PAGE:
2023 Mid-Year Outlook
Prashant BHAYANI, Chief Investment Officer Asia, BNP Paribas Wealth Management & Grace TAM, Chief Investment Adviser Hong Kong, BNP Paribas Wealth Management & Dannel LOW, Investment Specialist, Asia, BNP Paribas Wealth Management
- At the start of the year, we viewed “known” risks of an impending recession as an opportunity given price dislocations last year. As a result, our multi-asset allocation calls have worked year-to-date. Consensus expected a tough first half and better second half for equities, while we had the opposite view: overweight global equities since last November. In addition, our overweight to investment grade credit and gold, while forecasting a weaker dollar also boosted returns.
- However, risks remain. Interest rates continue to rise as central banks globally continue their fight against inflation. Additionally, geopolitical uncertainty remains, with the ongoing Russia-Ukraine war, as well as worsening US-China tensions.
- Looking ahead, the key focus is on the depth and timing of a possible recession, as well as the central banks’ actions. Will we see recession in 2023 or 2024? If so, will it be a hard landing? Crucially, how should we navigate through this uncertain period and stay invested in the second half of the year?
Strong first half for multi-asset returns
It is the best start to a 60/40 equity-bond portfolio since 1995. Many declared the 60/40 equity-bond portfolio dead after the bear market in bonds and equities in 2022. We highlighted how economists by the end of 2022 had already forecasted a US recession at the highest probability since the 1980s. In that regard, always look at what is priced in. We had turned overweight global equities based off this notion and after equity markets bottomed last November. In addition, we were also positive on investment grade credit and gold, while forecasting a weaker dollar, further boosting returns.
No landing, soft landing, or hard landing?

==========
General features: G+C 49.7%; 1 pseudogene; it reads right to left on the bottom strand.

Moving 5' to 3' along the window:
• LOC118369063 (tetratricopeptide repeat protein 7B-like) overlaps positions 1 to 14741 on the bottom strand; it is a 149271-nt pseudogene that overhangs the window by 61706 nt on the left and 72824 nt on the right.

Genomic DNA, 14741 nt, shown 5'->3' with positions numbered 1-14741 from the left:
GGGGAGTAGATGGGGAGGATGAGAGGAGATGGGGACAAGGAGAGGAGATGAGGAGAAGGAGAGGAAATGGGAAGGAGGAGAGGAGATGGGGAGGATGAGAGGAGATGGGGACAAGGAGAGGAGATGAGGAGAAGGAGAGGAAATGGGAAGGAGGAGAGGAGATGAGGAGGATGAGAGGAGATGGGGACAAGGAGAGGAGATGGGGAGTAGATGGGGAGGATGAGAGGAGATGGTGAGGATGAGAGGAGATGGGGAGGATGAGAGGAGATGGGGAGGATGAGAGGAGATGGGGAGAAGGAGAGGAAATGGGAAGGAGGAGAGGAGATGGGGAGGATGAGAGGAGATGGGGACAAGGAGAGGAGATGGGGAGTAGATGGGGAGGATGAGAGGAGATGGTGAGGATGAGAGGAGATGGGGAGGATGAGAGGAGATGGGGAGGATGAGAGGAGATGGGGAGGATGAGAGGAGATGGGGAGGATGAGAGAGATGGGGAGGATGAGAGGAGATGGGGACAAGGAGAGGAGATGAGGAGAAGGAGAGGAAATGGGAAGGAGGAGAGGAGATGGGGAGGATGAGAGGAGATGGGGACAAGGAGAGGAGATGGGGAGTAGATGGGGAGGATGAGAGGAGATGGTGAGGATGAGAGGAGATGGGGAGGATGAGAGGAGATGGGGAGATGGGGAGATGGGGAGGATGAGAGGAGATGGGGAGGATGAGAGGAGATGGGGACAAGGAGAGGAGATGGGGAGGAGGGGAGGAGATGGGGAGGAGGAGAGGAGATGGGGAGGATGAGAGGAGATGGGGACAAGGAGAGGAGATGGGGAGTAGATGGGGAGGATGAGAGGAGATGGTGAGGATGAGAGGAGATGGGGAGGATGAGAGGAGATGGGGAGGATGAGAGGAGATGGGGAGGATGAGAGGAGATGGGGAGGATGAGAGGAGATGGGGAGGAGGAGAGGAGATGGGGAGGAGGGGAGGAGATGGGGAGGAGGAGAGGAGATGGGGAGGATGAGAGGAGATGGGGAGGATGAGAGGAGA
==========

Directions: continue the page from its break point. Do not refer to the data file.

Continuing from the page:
The recent unemployment rates in the US and Europe continue to remain near all-time lows. However, the June US non-farm payrolls missed for the first time in 15 months. Revisions to prior months were also lower. Will this finally be the start of a softer labour market? Central banks still face the challenge of calming core inflation, while also having to deal with this current resilient labour market.
Nonetheless, the fact is employment and inflation are lagging indicators. In fact, the timing may be appropriate, and we may start to see the effects of interest rate hikes given it typically takes 12-24 months on average to work its way into the economy. Important to note, the US Federal Reserve only started raising rates in March 2022.
This cycle is slightly different with labour hoarding and a persistently tight employment markets. However, advance indicators like job openings or temporary hires still show only moderate weakness. Overall, our base case is for a moderate recession in the US in 2024. We currently forecast one more rate hike from the Federal Reserve, two more from the ECB, and three more from the Bank of England.
Recession Proof the Portfolio:
1) Diversify cash exposure via extending duration with investment grade bonds
Cash is Not King!
As mentioned, our forecast is for one more rate hike in the US, with the Fed Funds ending at the terminal range of 5.25% - 5.5%. Nonetheless, the market has already started pricing this additional rate hike in. The current rate hike cycle is one of the fastest in history, and it is important to remember that monetary policy acts with a lag. We don’t expect any rate cuts until after March 2024.